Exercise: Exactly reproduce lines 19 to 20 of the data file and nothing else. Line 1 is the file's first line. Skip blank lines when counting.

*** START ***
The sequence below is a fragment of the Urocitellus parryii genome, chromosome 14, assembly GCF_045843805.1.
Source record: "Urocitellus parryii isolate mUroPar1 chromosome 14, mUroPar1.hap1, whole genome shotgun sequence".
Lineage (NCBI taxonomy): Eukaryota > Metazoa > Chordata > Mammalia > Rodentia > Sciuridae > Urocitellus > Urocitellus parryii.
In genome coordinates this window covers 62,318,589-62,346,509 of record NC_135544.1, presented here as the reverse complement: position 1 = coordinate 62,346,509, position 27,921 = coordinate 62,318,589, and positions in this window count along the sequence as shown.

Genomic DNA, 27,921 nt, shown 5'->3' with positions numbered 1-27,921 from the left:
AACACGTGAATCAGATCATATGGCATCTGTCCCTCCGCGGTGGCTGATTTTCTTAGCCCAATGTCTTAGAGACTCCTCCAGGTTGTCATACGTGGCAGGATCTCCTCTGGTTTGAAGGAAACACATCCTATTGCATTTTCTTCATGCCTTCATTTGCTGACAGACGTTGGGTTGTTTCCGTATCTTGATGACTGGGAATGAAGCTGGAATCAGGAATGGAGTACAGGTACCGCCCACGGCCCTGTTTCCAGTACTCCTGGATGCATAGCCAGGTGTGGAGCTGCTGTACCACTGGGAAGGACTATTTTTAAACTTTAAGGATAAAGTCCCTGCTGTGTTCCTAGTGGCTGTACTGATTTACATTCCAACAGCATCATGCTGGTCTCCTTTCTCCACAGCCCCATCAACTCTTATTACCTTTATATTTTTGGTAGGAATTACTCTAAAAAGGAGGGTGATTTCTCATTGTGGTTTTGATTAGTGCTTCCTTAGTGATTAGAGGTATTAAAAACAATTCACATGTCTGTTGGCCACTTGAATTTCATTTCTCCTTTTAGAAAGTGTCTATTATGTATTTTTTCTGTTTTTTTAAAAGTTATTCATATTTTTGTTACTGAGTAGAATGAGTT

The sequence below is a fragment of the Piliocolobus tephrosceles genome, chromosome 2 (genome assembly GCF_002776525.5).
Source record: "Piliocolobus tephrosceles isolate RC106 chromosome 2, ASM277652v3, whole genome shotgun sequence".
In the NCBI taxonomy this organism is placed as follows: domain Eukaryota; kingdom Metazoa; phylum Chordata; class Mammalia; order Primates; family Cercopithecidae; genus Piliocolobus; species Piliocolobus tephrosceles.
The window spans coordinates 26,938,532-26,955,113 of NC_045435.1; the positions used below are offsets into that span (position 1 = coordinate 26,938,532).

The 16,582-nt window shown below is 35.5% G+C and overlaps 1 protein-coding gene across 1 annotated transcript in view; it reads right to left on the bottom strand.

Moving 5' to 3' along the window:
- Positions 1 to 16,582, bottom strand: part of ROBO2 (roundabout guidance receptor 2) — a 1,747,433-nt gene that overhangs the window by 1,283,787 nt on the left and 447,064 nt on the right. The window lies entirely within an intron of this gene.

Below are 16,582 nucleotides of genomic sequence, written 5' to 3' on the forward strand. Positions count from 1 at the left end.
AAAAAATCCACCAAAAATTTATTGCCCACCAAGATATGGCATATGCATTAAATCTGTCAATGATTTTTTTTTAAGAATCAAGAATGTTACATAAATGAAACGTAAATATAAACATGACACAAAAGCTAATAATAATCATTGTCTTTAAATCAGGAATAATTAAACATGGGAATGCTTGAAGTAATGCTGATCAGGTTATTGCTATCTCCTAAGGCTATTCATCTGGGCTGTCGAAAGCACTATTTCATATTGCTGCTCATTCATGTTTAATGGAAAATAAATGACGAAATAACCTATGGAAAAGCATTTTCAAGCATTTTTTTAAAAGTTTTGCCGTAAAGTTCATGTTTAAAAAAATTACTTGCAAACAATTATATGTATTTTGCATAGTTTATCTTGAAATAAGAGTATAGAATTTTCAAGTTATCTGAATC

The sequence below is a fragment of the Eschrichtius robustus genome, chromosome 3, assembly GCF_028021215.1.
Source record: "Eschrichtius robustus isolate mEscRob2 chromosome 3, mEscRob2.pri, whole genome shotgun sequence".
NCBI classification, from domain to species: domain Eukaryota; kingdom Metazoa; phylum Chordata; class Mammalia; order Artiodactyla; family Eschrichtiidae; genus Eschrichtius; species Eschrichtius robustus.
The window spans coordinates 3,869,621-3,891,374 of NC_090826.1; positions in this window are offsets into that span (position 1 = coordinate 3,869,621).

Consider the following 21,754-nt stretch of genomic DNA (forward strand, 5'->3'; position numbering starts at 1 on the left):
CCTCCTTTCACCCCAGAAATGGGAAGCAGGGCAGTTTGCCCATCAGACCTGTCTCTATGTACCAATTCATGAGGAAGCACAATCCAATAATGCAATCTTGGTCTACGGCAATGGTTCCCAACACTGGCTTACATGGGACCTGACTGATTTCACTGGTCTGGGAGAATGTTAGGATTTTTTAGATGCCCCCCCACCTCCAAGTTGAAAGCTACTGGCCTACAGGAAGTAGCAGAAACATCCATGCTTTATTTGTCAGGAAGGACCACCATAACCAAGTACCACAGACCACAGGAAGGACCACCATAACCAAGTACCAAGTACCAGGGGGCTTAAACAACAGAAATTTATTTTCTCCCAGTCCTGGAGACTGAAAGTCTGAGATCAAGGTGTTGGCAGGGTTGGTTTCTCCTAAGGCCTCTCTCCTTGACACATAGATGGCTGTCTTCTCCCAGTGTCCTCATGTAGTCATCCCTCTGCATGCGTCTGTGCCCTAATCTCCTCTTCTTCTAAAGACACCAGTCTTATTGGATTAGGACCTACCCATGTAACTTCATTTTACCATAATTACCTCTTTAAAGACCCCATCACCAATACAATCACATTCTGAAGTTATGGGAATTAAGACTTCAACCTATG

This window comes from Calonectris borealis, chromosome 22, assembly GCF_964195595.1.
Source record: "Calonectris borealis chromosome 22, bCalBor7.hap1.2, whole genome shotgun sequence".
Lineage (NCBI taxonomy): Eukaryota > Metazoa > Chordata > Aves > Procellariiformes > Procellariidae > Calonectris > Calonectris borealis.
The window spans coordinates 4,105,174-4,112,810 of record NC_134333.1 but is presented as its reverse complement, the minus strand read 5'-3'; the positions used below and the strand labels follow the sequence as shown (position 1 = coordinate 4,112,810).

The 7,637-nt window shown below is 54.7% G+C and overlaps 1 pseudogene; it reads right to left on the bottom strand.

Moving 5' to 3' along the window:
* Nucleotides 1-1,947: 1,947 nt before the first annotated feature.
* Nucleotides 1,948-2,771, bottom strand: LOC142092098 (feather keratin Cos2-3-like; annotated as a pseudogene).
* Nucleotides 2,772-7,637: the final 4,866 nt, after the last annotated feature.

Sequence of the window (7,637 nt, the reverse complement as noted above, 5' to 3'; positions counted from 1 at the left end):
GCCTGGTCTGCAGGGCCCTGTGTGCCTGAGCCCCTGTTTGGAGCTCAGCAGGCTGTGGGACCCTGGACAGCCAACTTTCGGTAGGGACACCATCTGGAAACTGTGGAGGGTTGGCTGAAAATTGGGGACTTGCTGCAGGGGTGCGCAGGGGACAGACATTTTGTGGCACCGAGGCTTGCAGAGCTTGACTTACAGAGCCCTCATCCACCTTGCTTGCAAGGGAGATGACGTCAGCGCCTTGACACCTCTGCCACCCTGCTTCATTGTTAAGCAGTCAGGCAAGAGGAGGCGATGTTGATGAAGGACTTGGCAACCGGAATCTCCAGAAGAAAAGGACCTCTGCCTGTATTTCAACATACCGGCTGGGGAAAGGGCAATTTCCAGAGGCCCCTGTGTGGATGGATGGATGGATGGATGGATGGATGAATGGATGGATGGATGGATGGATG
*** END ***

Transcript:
The window spans coordinates 3,869,621-3,891,374 of NC_090826.1; positions in this window are offsets into that span (position 1 = coordinate 3,869,621).

Consider the following 21,754-nt stretch of genomic DNA (forward strand, 5'->3'; position numbering starts at 1 on the left):